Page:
The Gospel of John has been examined from many different perspectives, but a comprehensive treatment of the theme of worship in this Gospel has not yet appeared. John Paul Heil offers a contribution toward a remedy of this deficiency by analysing the entire Gospel of John from the perspective of its various dimensions of worship. The aim is to illustrate that three different but complementary dimensions of worship – confessional, sacramental, and ethical – dominate this Gospel. Indeed, these different types of worship represent the ways one expresses and demonstrates the faith that includes having divine life eternal, which is the stated purpose for writing the signs that Jesus did in this Gospel – “that you may believe that Jesus is the Christ, the Son of God, and that, believing, you may have life in his name” (John 20:31).
2. Hymnic Prologue Introduces Worship Celebrating the Gift of Divine Life Eternal (John 1:1-18)
3. Disciples and the Worship of Jesus (John 1:19-51)
4. Jesus Reveals True Worship in the Spirit and Truth (John 2:1-4:54)
5. Jesus Transcends Jewish Festival Worship (John 5:1-10:42)
6. Jesus’ Sacrificial Worship for Divine Life Eternal Glorifies God (John 11:1-12:50)
7. Jesus’ Farewell Teaching about the Worship for Divine Life Eternal (John 13:1-17:26)
8. Jesus’ Self-Sacrificial Death Produces Divine Life-Giving Worship (John 18:1-19:42)
9. The Risen Jesus Establishes the Worship for Divine Life Eternal (John 20:1-21:25)
Endorsements and Reviews
This engaging and very accessible work draws the reader deeply into the Gospel of John through the trajectory of the hitherto neglected motif of worship. Carefully distinguishing three dimensions of worship (the confessional, the sacramental, and the ethical) John Paul Heil convincingly shows the motif to be so pervasive in the Gospel as to render the entire document an invitation to a life-giving worship of God in, with, and through Jesus.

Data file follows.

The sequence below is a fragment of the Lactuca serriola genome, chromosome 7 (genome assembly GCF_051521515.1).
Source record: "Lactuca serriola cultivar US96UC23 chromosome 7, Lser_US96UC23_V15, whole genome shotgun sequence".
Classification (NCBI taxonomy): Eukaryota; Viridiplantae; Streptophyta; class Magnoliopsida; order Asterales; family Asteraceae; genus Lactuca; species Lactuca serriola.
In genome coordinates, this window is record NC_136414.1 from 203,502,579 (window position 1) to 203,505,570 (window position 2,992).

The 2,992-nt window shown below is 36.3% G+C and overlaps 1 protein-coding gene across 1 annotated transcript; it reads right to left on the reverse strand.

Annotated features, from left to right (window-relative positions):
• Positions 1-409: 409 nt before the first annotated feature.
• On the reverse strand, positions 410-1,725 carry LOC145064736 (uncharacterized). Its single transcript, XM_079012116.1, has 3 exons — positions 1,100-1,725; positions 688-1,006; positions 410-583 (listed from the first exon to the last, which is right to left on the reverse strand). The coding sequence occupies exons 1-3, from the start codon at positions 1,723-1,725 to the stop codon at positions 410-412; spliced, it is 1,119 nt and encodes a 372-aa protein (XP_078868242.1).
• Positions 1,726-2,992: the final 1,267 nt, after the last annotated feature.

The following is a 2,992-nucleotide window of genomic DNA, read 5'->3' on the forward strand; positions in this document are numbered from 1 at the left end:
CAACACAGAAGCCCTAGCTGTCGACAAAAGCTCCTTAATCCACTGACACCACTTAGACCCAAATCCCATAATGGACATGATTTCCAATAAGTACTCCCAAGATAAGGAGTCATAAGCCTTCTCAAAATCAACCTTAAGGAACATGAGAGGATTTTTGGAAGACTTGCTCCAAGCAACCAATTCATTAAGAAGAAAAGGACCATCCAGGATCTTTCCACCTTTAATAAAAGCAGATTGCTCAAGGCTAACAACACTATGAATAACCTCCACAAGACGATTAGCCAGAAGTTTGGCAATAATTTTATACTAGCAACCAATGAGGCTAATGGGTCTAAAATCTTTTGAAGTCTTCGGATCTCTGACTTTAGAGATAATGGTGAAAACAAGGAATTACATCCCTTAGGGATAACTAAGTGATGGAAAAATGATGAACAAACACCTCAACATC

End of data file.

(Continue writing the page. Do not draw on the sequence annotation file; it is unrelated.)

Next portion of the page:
Brendan Byrne, Emeritus Professor of New Testament, University of Divinity, Melbourne
Heil’s important study guides the reader through the entire text of the Gospel pointing out various aspects of ‘worship’. Individuals profess faith in Jesus as an act of ‘confessional’ worship; symbols of water and bread allude to later ‘sacramental’ worship; and Jesus’ self-sacrificial death models the ‘ethical’ worship expected of believers willing to live out the love-command. The Gospel of John: Worship for Divine Life Eternal adds a neglected approach to Johannine studies and will be valuable for scholars and pastors.
Mary Coloe, Associate Professor, Yarra Theological Union, Melbourne
Anyone who is willing to work through the Gospel with H.’s book in hand will undoubtedly have a richer understanding of the subject of worship and the organization, meaning, and purpose of John.
Paul Jeon, in The Catholic Biblical Quarterly, Vol 80, No 3